An important goal of the IHME model was to predict the peak date of the epidemic (in terms of daily deaths) and the peak requirement for ICU beds and other critical hospital services. The IHME analysis indicated that the peak of the epidemic in Florida occurred on April 23, 2020. On April 28, 2020, the IHME reported that 7 states including Hawaii, Mississippi, Texas, Wyoming, Utah, Nebraska, and North Dakota have not yet experienced the peak of the epidemic.
Also on April 28, 2020, the IHME warned:
… many states [are] experiencing flatter and thus longer epidemic peaks. Further, updated data indicate that daily COVID-19 deaths are not falling very quickly after the peak, leading to longer tails for many states’ epidemic curves. In combination – less abrupt peaks and slower declines in daily COVID-19 deaths following the peak – many places in the US could have higher cumulative deaths from the novel coronavirus.
To access the visualization tool of the IHME model on-line go to https://covid19.healthdata.org/projections
On April 28, 2020, the IHME released the results of the latest run of its model. For the reasons explained above (longer tails) the total predicted deaths for the USA and Florida reported by the newest model run are somewhat higher than those predicted on April 22, 2020. On April 28, 2020, the IHME anticipated that the USA as a whole will see 74,073 deaths by August 4, 2020. On April 30, 2020, the IHME adjusted the total down to 72,433. Both values are up from prior model run prediction of 67,641 but are well within the range of uncertainty. People should not be concerned about small changes in the predicted values. The changes are the result of newly available data and do not indicate instability of the model.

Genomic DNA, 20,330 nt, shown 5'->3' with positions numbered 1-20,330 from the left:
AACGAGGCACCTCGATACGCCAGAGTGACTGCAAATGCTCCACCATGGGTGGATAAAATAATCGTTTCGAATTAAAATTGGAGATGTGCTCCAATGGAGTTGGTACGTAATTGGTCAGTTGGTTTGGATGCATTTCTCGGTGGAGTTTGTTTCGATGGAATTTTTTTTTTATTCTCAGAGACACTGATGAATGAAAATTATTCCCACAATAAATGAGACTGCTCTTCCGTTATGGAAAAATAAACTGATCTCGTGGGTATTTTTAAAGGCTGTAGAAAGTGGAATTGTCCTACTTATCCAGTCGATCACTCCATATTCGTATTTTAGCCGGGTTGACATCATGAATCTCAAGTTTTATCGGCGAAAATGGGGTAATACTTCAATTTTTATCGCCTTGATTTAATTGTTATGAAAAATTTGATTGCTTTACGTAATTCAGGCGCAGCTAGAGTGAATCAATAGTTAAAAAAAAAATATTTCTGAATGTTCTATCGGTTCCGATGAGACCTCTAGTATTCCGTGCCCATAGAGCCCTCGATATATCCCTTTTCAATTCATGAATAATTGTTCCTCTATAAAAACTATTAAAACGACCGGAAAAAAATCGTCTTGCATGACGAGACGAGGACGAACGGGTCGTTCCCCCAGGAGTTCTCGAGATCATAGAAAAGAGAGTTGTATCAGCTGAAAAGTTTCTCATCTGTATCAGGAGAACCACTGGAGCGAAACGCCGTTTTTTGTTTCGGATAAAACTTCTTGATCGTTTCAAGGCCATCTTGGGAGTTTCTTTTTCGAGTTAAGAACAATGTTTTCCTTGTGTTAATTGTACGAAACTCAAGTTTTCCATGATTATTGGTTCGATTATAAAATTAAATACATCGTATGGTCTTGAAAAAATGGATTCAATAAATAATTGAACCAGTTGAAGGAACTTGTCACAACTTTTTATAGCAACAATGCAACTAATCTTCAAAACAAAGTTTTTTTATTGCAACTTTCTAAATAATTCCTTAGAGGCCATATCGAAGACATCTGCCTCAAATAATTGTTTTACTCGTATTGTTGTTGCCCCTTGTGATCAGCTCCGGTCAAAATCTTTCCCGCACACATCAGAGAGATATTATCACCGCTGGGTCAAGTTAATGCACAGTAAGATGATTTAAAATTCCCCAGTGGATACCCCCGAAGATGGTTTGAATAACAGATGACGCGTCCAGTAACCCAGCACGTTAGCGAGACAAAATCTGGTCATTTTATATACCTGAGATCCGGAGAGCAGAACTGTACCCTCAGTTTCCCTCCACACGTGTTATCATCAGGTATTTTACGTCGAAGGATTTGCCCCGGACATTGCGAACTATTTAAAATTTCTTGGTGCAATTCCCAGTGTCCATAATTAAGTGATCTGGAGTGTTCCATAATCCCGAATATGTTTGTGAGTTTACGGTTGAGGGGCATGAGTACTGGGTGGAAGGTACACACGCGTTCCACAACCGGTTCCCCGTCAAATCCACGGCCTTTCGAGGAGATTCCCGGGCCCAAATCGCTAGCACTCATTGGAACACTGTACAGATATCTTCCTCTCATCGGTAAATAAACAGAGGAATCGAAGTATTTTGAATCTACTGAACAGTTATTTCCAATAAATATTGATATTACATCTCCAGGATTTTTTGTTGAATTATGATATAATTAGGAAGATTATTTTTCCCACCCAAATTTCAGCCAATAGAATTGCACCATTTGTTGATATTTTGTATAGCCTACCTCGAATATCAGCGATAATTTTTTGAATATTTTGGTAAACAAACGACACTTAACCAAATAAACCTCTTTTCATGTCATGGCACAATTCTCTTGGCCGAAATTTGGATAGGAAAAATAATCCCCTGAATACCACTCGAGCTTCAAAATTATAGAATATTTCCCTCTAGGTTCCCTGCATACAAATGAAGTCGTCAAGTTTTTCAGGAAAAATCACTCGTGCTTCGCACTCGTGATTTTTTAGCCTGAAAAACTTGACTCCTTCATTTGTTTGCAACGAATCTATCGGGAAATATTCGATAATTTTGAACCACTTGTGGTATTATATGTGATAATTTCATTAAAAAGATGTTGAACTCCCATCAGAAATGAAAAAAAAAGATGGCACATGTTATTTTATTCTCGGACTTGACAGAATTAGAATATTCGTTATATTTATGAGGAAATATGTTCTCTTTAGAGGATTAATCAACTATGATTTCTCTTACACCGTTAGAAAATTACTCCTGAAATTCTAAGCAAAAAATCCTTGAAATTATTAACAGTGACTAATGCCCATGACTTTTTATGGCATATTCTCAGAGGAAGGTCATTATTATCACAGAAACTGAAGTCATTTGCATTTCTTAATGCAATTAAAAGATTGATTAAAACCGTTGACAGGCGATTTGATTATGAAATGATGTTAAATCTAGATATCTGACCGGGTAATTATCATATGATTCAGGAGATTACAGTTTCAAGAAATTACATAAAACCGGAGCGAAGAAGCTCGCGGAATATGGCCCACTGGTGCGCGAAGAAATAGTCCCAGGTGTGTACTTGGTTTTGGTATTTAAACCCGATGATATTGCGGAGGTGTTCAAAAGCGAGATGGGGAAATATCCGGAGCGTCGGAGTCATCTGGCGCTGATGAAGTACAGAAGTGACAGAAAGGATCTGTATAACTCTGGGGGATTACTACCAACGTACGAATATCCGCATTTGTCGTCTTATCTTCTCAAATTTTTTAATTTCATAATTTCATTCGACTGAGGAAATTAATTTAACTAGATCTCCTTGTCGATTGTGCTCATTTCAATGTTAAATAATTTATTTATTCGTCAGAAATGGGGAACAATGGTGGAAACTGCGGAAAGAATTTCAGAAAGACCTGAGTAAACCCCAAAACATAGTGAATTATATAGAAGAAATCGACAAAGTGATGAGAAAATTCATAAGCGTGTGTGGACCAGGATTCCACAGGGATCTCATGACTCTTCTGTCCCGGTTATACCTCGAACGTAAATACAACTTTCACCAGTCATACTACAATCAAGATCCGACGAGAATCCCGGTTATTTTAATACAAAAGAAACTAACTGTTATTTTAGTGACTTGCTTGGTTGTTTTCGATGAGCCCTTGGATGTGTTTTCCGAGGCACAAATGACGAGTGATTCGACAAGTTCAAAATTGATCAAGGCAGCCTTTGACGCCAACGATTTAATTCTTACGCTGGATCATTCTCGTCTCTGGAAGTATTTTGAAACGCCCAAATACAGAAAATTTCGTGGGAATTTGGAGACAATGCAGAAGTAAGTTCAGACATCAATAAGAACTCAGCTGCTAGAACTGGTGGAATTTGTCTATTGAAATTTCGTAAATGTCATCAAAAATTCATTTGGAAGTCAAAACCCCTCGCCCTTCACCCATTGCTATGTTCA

On the other hand, easing of social distancing restrictions, much anticipated and welcome will make modeling more complex and potentially less accurate. On April 30, 2020, the IHME observed:
Increasingly more locations have begun easing or have planned to ease social distancing policies that were previously implemented. Thus far, this includes at least nine states in the US (Alaska, Mississippi, Missouri, Montana, Ohio, Oklahoma, South Dakota, Tennessee, and Vermont)… In addition, some other locations have eased certain parts or a subset of distancing policies (e.g., Georgia, North Dakota, South Carolina, and Texas in the US).
Our present modeling framework does not yet capture how the risk for more COVID-19 cases – and potentially deaths – could increase due to increased interaction among individuals. This is particularly true if locations have not fully instituted strong containment strategies like widely available testing and contact tracing.